1559 · Lugduni [Lyon]:
This copy with frequent ink marginalia throughout in an early hand, presumed from the "Asculi" origin [see title]. Though there are numerous short entries, the more substantial ones are found on leaves: a5(v), ?i(r), blank facing f. 1, 82, 91(v), 95, 101(v)-102(r), 108(v), 100-101(r), 131(v), 134, 140(v)-141(r), 164(v)-165(r), 169(v), 178-179(v), 190-191, 202(r), 204(v)-205(r), 273(r), 295, 331, 338(v), 346, 363(r), 372(r), 385(r), 394(r), 435(v)-436-437(r), 447(v)-448(r)-449, 453-454(r), 458, 466-467(v). Additional leaves have minor marginalia and others are underlined in ink, though not offensive. The comments of the owner, shown throughout, are fine early extant notations giving the owner's thoughts and understanding of the text.
PROVENANCE: I: Ex libris Ovii - Congregationis Asculi - II: Reverend Frank Walter Hyne-Davy was vicar of Nether Wallop. See: Journal of the British Archaeological Association, 1944, p.30.
Durand "was born at Puimisson, near Beziers, of a noble family of Languedoc. He studied law at Bologna, with Bernardus of Parma, and by about 1264 was teaching canon law with success at Modena. Pope Clement IV, another Frenchman, called him to the pontifical court as a chaplain and auditor of the palace, and in 1274 he accompanied Clement's successor, Pope Gregory X, to the Second Council of Lyons, the constitutions of which he helped draw up. As spiritual and temporal legate of the patrimony of St. Peter, he received in 1278, in the name of the pope, the homage of Bologna and of the other cities of Romagna. Pope Martin IV made him vicar spiritual in 1281, then governor of Romagna and of the March of Ancona (1283). In the midst of the struggles between Guelfs and Ghibellines, Durandus successfully defended the papal territories, both by diplomacy and by arms. Pope Honorius IV retained him in his offices, and although elected bishop of Mende in 1286, he remained in Italy until 1291. In September 1294 he was present at Orleans at the Provincial Council presided over by Simon, Bishop of Bourges. In 1295 he refused the archbishopric of Ravenna, offered him by Pope Boniface VIII, but accepted the task of pacifying his former provinces of Romagna and the March of Ancona. In 1296 he withdrew to Rome, where he died. His tomb is in the church of Santa Maria sopra Minerva." - Wikip.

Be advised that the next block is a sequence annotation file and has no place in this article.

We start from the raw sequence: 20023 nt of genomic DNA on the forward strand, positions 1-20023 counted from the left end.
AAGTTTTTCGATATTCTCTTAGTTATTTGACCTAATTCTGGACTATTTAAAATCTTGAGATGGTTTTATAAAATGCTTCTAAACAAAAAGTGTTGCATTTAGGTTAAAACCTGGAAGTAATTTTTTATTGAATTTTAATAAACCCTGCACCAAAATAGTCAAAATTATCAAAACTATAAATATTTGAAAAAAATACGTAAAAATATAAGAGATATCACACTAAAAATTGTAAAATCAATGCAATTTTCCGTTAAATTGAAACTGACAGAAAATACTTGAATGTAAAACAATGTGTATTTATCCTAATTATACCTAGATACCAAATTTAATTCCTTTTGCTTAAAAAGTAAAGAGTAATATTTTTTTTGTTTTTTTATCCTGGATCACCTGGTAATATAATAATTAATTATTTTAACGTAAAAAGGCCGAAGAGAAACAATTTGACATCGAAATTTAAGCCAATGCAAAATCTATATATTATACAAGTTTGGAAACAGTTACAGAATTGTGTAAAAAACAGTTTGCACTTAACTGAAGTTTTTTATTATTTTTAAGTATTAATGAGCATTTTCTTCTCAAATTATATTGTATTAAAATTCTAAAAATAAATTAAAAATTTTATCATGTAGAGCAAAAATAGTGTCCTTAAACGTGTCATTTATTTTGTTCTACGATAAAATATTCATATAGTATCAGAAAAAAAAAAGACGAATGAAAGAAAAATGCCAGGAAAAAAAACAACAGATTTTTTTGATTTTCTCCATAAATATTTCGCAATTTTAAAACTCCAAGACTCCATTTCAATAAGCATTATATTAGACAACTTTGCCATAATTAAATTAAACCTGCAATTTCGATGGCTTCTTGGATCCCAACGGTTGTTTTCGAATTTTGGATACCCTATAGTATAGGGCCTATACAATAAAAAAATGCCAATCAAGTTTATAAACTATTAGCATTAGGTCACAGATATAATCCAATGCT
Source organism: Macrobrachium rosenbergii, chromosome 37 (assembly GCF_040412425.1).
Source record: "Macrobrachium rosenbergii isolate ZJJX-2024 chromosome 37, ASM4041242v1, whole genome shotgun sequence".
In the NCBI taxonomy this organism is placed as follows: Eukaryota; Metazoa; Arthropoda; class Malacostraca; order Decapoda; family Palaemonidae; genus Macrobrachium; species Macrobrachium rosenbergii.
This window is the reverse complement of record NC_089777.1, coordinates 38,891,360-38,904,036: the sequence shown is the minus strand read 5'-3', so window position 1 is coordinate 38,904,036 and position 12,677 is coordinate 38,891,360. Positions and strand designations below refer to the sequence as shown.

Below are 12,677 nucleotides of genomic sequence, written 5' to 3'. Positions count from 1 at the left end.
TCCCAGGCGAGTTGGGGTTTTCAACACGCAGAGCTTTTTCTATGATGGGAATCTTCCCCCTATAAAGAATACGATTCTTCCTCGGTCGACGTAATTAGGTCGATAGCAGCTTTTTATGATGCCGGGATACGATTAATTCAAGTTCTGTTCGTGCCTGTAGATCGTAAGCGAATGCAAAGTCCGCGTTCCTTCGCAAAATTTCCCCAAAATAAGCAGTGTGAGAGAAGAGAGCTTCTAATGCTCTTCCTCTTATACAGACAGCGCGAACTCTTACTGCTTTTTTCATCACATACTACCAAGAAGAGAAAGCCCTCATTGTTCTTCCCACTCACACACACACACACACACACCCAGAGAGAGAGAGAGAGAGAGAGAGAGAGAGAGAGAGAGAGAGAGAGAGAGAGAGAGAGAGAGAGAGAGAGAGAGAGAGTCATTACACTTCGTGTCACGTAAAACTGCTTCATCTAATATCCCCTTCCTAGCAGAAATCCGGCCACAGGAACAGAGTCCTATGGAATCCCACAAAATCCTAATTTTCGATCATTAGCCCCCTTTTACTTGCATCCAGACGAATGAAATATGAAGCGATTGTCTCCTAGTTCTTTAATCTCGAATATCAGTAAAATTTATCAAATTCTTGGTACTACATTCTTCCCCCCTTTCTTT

See: William A. Pettas, A History and Bibliography of the Giunti (Junta) Printing Family in Spain, 1526-1628. This Work Covers the Junta (Giunti) Press and the Imprenta Real in Burgos, Salamanca and Madrid, With a Brief History of the Several Giunti Presses in Venice, Florence and Lyon, And A Bibliography of the Press of Juan Bautista Varesio in Burgos, Valladolid and Lerma. Oak Knoll, 2005. William Pettas, The Giunti and the Book Trade in Lyon. In: Libri, tipografi, biblioteche. Ricerche storiche dedicate a Luigi Balsamo. Biblioteca di bibliografia italiana, 148. Firenze: I. Olschki. 1997.
See: Thibodeau, Timothy M., trans. The Rationale Divinorum Officiorum of William Durand of Mende: A New Translation of the Prologue and Book One. New York: Columbia University Press, 2007 (2010). (Inventory #: LLV2633)